Oregon Sledding Destinations

Terrific Oregon Sledding Destinations

A child carrying a round plastic saucer marches up a snow-covered hill to a predetermined launch pad. His eyes radiate happiness as warm steam exits his mouth into the crisp winter air. The slippery vehicle gets placed beneath his bottom—carefully, so as not to launch prematurely. The child centers his body on the saucer, grabs hold of the handles and readies for lift off. With a side-to-side shimmy—or a gentle nudge on the back—the child begins to careen down the hill, slow at first, then picking up speed.  While only a few seconds long, the run manages to produce an exhilaration seldom experienced in life. A tinge of fear rounds out the emotions as the ride carries his breath away. There’s barely enough time to replay the excitement—both in his mind and to anyone within earshot—before gathering
himself and repeating the steps.

As an adult, it’s difficult to remember the first time you went sledding—perhaps on a ski hill during a Christmas vacation, or at a local golf course’s frozen sand trap on a school’s rare snow day. What you don’t forget is that euphoric feeling during those 10 seconds of pure freedom.

Through the years, clothes have changed from layers of cotton to fleece and down. Modes of transport have expanded to include large, donut-shaped inner tubes. Even ski resorts have cashed in on the family fun by offering tubing parks for those who aren’t hitting the slopes. But the activity’s core has not changed: climb the hill, sled down the hill, repeat. This winter, head to one of these local—and not so local—sledding hills to show your kids how it’s done.

Hoodoo Autobahn Tubing Park

Central Oregon’s most family-friendly ski resort presents what they call “five acres of gravity-fed excitement.” Six 800 foot-long tracks that vary in terrain and pitch are all accessed by a rope tow. For a little bit less excitement, check out the Snow Bunny Sled Hill located near the Easy Rider Lift.

Cost: All day rate: $25/youth, $30/adult

Website: skihoodoo.com


Mark’s Creek Sled Hill

This remote location offers a steep grade and elevation for sledding as well as a large communal fire pit for those preferring to sip hot chocolate.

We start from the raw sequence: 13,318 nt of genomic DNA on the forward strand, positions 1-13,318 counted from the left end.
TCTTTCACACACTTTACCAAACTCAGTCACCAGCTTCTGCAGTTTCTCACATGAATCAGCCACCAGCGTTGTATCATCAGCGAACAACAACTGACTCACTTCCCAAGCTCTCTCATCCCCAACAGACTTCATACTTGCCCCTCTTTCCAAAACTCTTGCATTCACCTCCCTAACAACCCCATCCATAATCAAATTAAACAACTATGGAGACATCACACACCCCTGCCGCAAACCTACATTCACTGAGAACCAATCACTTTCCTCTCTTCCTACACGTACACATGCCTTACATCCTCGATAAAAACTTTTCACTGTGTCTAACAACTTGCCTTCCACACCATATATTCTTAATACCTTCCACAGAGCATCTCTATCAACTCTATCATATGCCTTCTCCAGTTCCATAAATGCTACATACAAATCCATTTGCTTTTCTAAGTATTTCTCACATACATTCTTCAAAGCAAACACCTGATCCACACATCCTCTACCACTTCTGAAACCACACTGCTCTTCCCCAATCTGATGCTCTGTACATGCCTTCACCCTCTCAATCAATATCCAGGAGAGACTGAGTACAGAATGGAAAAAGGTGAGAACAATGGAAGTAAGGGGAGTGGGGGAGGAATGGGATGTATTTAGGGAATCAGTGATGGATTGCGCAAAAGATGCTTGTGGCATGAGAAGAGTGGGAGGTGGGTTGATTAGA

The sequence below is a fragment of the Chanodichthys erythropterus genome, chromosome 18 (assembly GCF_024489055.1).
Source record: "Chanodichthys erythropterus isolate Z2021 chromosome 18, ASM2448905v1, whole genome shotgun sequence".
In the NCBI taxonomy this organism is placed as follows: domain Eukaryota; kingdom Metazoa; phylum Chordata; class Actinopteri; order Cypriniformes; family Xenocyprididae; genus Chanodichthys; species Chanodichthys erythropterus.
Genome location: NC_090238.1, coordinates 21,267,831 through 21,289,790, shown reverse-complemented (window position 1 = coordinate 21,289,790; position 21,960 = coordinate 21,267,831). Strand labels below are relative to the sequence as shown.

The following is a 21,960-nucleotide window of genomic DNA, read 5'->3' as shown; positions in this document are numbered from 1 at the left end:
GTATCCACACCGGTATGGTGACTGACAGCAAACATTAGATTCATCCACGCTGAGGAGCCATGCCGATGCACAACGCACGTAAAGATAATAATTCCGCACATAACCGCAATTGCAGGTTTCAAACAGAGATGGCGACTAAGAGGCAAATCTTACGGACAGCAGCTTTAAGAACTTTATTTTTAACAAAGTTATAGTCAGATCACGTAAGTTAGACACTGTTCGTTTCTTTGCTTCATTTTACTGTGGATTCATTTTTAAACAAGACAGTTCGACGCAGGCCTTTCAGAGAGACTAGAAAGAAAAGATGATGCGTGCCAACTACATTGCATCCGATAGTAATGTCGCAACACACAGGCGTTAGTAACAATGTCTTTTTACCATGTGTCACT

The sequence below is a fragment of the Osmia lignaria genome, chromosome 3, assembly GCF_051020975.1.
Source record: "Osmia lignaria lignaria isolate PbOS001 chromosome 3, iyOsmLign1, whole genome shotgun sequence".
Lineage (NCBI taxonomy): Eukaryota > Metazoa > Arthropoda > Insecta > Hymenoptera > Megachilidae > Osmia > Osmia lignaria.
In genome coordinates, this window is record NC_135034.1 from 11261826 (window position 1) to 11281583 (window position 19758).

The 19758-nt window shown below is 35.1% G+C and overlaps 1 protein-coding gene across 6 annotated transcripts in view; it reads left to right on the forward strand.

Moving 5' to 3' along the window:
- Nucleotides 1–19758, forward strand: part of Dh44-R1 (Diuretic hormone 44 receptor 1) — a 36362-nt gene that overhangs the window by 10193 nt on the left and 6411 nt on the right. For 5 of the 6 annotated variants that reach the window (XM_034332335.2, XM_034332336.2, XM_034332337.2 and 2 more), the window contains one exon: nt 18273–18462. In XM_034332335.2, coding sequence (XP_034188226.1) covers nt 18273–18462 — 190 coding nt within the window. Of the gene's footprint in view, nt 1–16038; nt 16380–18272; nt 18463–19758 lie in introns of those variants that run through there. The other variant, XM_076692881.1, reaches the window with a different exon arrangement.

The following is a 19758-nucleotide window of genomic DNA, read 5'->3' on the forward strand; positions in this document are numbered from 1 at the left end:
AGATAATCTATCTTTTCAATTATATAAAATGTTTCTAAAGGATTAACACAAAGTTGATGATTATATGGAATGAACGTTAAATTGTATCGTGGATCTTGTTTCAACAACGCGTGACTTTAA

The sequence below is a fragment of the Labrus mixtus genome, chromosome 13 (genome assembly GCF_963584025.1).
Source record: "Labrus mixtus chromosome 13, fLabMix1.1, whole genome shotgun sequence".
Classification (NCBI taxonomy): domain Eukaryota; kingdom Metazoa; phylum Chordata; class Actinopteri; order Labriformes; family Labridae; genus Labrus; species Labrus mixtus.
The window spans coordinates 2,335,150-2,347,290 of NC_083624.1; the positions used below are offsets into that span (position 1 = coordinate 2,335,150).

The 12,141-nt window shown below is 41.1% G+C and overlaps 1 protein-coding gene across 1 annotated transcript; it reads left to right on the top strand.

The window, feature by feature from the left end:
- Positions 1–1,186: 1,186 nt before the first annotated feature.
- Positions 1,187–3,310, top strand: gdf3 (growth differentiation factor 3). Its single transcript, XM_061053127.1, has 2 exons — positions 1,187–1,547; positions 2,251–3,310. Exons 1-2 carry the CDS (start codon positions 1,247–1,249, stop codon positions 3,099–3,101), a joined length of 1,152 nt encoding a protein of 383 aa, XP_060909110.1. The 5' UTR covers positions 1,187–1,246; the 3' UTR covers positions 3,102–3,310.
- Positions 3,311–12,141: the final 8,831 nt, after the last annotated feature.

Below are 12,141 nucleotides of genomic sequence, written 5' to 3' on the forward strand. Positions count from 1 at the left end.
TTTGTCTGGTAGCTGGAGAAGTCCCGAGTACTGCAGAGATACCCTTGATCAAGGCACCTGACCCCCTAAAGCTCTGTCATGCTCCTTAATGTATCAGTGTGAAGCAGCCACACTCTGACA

Directions: Head east on Highway 26, 28 miles out of Prineville.

Cost: Sno-Park permit is required.

Website: fs.usda.gov


Mt. Bachelor Snowblast Tubing Park

Located at the bottom of Mt. Bachelor’s Red Chair, the Snowblast Tubing Park boasts an 800-foot rolling run and a pull rope to get you up the hill. Understandably busy, the tubing park usually sells out on busy weekends and holidays.

Directions: Head up Century Drive (Highway 46) 22 miles until it dead ends into Mt. Bachelor.

Cost: Adult: $25 (two hour session), $45 (all day)

Youth: $20 (two hour session), $35 (all day)

Website: mtbachelor.com


SHARC Winter Tubing Hill

Available during select dates between November and February, Sunriver’s SHARC Winter Tubing Hill offers three runs of varying steepness.

Directions: Head south on US-97 to exit 153. Follow the signs to SHARC.

Cost: Included with SHARC admission, or $10 for all-day riding.

Website: sunriversharc.com


Wanoga Sno-Park

This king of Central Oregon sledding hills is aptly situated in the middle of a “snow play” area. Wanoga’s sledding hill stretches several hundred yards and parallels the parking lot, which also serves Nordic skiers setting out to ski the dog-friendly trails. A warming shelter, bathroom facilities and food cart round out the amenities. But be forewarned, on a snowy weekend or holiday, the sledding hill can be crowded.

Directions: Head up Century Drive (Highway 46) to milepost 15. Take a left into Wanoga and another left towards the sledding hill.

Cost: A Sno-Park permit is required. $25/year, $9/3-day pass, $4/daily pass.

Website: fs.usda.gov


Santiam Sno-Park

As the only recommended tubing site at Santiam Pass, the sno-park provides tree-cleared runs at an elevation of 4800 feet.

Directions: Drive west out of Sisters on Highway 20 to Forest Road 893, near the crest of Santiam Pass.

Cost: Sno-Park permit is required.

Website: fs.usda.gov


Around Oregon 

White River Sno-Park on Highway 35 between Mt. Hood Meadows and Timberline is a popular spot for free sledding.


Crater Lake National Park

allows self-contained sledding in a beautiful winter locale. In the winter, only the south entrance road is plowed and open.

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